"With, a great host,"--This story the Master told while sojourning in the deer-park Maddakucchi, about Devadatta. When Devadatta threw the stone, and a fragment pierced the Blessed One's foot, there was great pain in it. Numbers of the Brethren gathered to see the Tathagata. Now when the Blessed One saw the people gathered together, he said to them, "Brethren, this place is crowded: there will be a great gathering. Come now, carry me in a litter to Maddakucchi." So then the Brethren did. Jivaka made the Tathagata's foot well. The Brethren sitting before the Master talked of it: "Sirs, a sinner is Devadatta and sinners are all his people; the sinner keeps company with the sinful." The Master asked, "What do ye talk of, Brethren?" They told him. Said he, "It has been so before, and this is not the first time Devadatta the sinner has kept sinful company." Then he told them a story of the past.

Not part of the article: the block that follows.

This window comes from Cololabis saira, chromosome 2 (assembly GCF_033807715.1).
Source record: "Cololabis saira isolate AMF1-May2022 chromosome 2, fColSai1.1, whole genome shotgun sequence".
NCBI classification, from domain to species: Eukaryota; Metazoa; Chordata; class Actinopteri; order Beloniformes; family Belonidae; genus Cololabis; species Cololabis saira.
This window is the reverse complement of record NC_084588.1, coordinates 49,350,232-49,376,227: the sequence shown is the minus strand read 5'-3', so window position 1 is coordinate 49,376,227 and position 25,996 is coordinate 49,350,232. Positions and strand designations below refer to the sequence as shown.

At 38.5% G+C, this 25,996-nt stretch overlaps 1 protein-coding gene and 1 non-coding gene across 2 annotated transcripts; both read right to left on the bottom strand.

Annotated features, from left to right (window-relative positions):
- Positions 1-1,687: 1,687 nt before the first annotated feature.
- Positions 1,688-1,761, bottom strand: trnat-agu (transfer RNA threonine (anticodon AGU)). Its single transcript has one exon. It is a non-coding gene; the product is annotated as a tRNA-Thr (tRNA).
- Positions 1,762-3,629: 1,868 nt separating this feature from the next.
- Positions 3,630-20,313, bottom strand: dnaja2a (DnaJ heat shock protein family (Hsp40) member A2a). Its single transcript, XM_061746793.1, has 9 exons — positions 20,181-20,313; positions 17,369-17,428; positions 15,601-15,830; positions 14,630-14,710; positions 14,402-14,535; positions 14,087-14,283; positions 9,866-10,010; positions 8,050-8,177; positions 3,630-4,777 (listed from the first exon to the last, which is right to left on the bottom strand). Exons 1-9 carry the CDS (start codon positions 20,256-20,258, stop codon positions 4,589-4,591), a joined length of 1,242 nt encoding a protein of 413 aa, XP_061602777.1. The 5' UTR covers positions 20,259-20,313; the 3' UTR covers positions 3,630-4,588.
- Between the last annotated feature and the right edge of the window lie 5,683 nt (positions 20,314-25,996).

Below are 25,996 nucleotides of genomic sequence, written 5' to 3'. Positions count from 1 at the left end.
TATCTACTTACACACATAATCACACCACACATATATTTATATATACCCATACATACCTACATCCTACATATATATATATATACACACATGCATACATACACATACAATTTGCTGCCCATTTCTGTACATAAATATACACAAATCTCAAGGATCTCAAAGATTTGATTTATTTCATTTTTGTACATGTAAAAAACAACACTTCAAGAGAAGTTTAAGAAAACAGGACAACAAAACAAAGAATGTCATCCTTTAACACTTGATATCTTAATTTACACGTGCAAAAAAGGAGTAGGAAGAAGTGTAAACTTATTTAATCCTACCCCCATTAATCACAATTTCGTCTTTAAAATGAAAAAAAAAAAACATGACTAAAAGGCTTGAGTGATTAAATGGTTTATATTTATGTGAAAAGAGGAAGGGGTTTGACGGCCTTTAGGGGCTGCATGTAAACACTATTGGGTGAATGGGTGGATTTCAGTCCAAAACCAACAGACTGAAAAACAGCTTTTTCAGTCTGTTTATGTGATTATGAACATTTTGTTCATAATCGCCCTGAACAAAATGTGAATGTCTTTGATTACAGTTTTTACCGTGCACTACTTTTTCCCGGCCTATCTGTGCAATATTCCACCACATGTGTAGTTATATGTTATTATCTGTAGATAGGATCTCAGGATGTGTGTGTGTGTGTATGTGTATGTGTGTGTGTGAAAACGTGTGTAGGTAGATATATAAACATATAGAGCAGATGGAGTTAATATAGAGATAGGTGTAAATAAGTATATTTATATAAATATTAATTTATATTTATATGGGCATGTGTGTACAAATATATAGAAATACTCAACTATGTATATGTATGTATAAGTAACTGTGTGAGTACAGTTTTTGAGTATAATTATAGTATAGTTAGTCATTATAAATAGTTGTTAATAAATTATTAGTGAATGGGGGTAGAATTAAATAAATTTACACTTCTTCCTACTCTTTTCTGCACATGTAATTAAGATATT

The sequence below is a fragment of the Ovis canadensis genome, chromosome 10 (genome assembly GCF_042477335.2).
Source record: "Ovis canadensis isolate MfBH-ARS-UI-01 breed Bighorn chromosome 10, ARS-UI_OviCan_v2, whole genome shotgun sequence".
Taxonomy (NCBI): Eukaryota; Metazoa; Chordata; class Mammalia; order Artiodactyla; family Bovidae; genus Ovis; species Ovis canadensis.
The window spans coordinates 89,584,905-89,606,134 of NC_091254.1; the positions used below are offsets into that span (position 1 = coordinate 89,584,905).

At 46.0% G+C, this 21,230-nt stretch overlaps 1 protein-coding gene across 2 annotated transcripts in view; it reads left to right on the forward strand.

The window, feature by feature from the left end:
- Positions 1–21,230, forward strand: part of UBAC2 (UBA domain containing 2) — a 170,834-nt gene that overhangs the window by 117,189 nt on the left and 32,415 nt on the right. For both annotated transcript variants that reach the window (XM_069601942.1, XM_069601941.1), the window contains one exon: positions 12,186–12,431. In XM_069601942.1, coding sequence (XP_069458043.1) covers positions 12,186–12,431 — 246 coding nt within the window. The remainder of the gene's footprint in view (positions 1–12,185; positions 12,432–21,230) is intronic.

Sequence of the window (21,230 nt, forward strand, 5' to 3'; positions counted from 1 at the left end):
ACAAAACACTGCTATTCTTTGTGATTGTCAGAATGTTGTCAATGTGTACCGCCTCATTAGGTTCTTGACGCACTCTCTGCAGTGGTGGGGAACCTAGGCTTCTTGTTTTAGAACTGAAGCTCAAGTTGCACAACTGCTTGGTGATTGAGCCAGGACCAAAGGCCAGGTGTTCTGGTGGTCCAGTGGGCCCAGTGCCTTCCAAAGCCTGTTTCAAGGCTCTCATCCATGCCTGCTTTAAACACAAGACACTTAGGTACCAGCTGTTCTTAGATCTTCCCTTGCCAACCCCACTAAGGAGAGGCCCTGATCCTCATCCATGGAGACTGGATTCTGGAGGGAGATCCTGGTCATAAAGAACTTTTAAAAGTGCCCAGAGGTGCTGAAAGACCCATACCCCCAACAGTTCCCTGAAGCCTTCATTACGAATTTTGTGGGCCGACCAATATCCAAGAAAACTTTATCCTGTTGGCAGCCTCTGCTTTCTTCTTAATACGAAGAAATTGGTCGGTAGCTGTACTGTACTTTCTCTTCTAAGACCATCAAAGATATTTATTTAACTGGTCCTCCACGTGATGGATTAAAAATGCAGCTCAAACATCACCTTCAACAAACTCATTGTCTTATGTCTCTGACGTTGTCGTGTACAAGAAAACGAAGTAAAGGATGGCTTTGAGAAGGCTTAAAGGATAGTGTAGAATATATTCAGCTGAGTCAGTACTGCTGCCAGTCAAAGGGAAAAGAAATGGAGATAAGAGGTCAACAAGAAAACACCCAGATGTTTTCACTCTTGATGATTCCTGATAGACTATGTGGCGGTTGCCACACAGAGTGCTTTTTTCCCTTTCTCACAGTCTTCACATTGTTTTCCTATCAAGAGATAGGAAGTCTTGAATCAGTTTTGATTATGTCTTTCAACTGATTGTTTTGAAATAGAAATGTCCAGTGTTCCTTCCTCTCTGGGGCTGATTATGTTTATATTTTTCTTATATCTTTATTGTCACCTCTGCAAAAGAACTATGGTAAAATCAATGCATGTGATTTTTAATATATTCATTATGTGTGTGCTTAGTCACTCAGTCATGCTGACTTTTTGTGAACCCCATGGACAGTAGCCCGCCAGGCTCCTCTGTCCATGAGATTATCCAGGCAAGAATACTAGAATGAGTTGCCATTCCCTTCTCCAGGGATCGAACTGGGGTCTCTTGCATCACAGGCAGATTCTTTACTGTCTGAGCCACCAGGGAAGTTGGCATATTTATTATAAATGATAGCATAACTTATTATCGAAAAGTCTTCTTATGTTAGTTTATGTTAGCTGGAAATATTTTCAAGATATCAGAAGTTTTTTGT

"Once upon a time, a king named Pancala reigned in the city of Uttara-Pancala. The Great Being was born as the son of the king of the Parrots, in a grove of silk-cotton trees which grew on a high table-land in the heart of a forest: there were two brothers. Up wind from this hill was a robber village, where five hundred robbers dwelt: under its lee was a hermitage with five hundred sages.
"About the time when the parrots were moulting came a whirlwind that carried off one of the parrots, and he fell in the robber village among the robbers' weapons: and because he fell there, they called him Sattigumba, or Bristling Spears. The other parrot fell in the hermitage, among the flowers which grew on a sandy spot, from which cause he was named Pupphaka, the Flower-bird. Sattigumba grew up amongst the robbers, Pupphaka with the sages.